I'd also add Robert Sheckley's "Mindswap" and "Dimension of Miracles" to those. I recall being so blown away with just how awesome those two books were when I read them when I was about 14. I strongly suspect they wouldn't hold up to the scrutiny of my 44-year-old self. The ratty used paperbacks still sit proudly on my shelves, though. /:)
posted by darkstar at 2:36 PM on November 12, 2011 [1 favorite]


LotR, Henry Miller, Anaïs whatever her name. I loved those books, and now I wish I never read them. At a glance, thet are very different, but they have the fantasy in common. These days, I love real stuff - like I'm reading Alice in Wonderland with my youngest. Great fun.
posted by mumimor at 2:47 PM on November 12, 2011 [1 favorite]


> In midlife, I feel that my tendency to acquire books is rather like someone smoking two packs a day: it’s a terrible vice that I wish I could shuck. I love my books, and with all their dog-ears and under-linings they are irreplaceable, but I sometimes wish they’d just vanish. To be weighed down by things – books, furniture – seems somehow terrible to me. <

Yikes. That’s my life. I couldn’t even guess how many books I have, but it truly is a blessing and a curse. The fact that my wife has twice the problem I do doesn’t help.

I don’t have that big of a problem with the suck fairy and books, movies more so. I don’t reread very much though. Many of the books people list in the other MF discussions I didn’t like when I was a kid. Some of them, like Snow Crash, worry me.
posted by bongo_x at 2:47 PM on November 12, 2011


Those Shannara books, what a waste of time. Guess I didn't really love them really though. just a quick fling that made me miss LoTR even more. I felt dirty an ashamed and more than a little confused, ran back to LotR and have been together for 25 years now. Still no kids though, we are going to adopt.
posted by Ad hominem at 2:54 PM on November 12, 2011 [2 favorites]


Nice article, useful recommendations.

I think it's rarely a case of sneering, usually it's with a heavy heart that you realise some dear old friend of a book doesn't cut it now.

Maybe worse is reading an old favourite to your daughters and having it fall dead; and yet also being able to see it through their eyes so that for the first time you see it really is a little whimsical, self-indulgent, and dated. Loyalty still forbids me to mention titles or authors.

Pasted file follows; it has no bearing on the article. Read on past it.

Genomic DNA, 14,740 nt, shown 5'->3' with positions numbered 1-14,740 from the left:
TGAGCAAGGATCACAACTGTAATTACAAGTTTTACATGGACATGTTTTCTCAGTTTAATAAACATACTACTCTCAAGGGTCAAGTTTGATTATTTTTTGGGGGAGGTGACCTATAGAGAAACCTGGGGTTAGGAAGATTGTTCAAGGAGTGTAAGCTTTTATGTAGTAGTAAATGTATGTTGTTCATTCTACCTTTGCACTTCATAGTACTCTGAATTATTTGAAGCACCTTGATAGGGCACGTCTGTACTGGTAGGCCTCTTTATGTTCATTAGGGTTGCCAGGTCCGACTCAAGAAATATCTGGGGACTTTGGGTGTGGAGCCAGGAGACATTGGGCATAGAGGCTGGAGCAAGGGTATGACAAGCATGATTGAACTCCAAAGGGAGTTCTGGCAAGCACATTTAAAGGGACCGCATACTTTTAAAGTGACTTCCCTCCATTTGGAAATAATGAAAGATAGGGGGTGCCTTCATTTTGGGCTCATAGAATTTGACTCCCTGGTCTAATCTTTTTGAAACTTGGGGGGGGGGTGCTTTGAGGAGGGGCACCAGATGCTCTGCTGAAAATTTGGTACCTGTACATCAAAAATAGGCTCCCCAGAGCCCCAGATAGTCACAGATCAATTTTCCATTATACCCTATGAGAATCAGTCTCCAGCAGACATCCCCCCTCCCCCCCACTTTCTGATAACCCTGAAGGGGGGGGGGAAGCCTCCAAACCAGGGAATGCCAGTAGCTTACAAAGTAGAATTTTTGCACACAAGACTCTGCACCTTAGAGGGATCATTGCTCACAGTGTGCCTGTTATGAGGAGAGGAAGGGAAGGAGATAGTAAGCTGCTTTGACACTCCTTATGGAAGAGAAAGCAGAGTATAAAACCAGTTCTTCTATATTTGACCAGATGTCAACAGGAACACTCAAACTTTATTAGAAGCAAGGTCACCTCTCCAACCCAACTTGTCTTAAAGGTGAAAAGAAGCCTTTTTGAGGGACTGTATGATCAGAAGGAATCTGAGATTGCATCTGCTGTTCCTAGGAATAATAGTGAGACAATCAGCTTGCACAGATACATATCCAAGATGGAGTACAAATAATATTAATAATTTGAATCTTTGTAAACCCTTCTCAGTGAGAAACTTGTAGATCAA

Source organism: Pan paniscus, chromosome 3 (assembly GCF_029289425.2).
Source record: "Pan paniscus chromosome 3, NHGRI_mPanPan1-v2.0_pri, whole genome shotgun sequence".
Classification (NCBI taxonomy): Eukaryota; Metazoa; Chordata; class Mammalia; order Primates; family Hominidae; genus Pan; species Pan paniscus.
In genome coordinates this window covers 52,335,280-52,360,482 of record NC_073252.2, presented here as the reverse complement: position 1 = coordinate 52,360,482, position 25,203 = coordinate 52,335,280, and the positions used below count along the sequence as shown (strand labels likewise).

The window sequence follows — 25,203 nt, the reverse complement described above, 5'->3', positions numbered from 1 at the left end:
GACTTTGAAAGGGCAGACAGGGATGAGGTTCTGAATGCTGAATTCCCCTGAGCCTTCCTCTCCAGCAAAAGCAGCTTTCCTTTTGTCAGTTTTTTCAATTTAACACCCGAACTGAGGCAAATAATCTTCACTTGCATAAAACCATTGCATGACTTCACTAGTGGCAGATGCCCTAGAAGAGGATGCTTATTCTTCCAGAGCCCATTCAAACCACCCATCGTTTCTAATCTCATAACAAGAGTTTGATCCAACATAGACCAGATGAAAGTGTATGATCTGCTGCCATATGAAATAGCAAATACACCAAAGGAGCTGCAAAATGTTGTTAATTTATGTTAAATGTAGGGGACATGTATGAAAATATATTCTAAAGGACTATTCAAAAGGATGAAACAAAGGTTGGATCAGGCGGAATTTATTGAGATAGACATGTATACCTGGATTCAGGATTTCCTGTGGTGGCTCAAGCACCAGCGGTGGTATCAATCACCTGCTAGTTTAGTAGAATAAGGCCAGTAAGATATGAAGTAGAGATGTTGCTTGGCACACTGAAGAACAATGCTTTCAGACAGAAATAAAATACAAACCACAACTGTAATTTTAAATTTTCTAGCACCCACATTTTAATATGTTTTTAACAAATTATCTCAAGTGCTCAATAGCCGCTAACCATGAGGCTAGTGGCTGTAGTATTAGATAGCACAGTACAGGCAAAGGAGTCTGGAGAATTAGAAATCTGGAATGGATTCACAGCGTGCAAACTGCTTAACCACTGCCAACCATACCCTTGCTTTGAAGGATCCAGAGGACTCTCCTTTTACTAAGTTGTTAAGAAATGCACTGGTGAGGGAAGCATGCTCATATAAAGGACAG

posted by Segundus at 3:03 PM on November 12, 2011


Xanth.
posted by Mister Moofoo at 3:13 PM on November 12, 2011 [2 favorites]


It is a book with Problems, I think, but when I was a kid I must have read it like 20 times. It was one of that handful of books that have always been like literary antidepressants for me

OK that's James P. Hogan for me. I cherish The Genesis Machine and Voyage to Yesteryear and Thrice Upon a Time even though I understand their flaws. But they are just like fried chicken and dumplings to me. They still make me feel good.

His later stuff, not so much. Got more skills, lost the whole believable utopia thing.
posted by localroger at 3:19 PM on November 12, 2011


Back in junior high, I read all ten volumes of Battlefield Earth and I refuse to let anyone take my eternal shame away from me.
posted by roger ackroyd at 3:23 PM on November 12, 2011


Why are all their top 10 lists so pretentious? None of them put a single children's book among them, never mind fun mindless stuff.
posted by ethnomethodologist at 3:23 PM on November 12, 2011


I don’t believe in dissing books I used to love, and I always suspect the moral judgment of people who sneer at the taste of the reader they used to be

The reader I used to be -- like when I was in high school -- loved Watchmen and The Dark Knight Returns and The Sandman and Night of the Living Dead. That was twenty or so years ago. American pop culture is just now catching up to where I was in high school. It's very weird for me.
posted by kittens for breakfast at 3:25 PM on November 12, 2011


>Why are all their top 10 lists so pretentious? None of them put a single children's book among them, never mind fun mindless stuff.<

I understand where you’re coming from with this, but maybe the fun mindless stuff just doesn’t qualify for "top 10" to them, it wouldn’t for me. I also wouldn’t have any children’s books on my list. My wife loves them but I don’t have any that stand out in my mind from when I was a kid, and haven’t read one since then. Not having children and being in my late 40’s probably has something to do with that. Most of my friends are experts on every animated movie of the last 20 years and I hardly know any of them.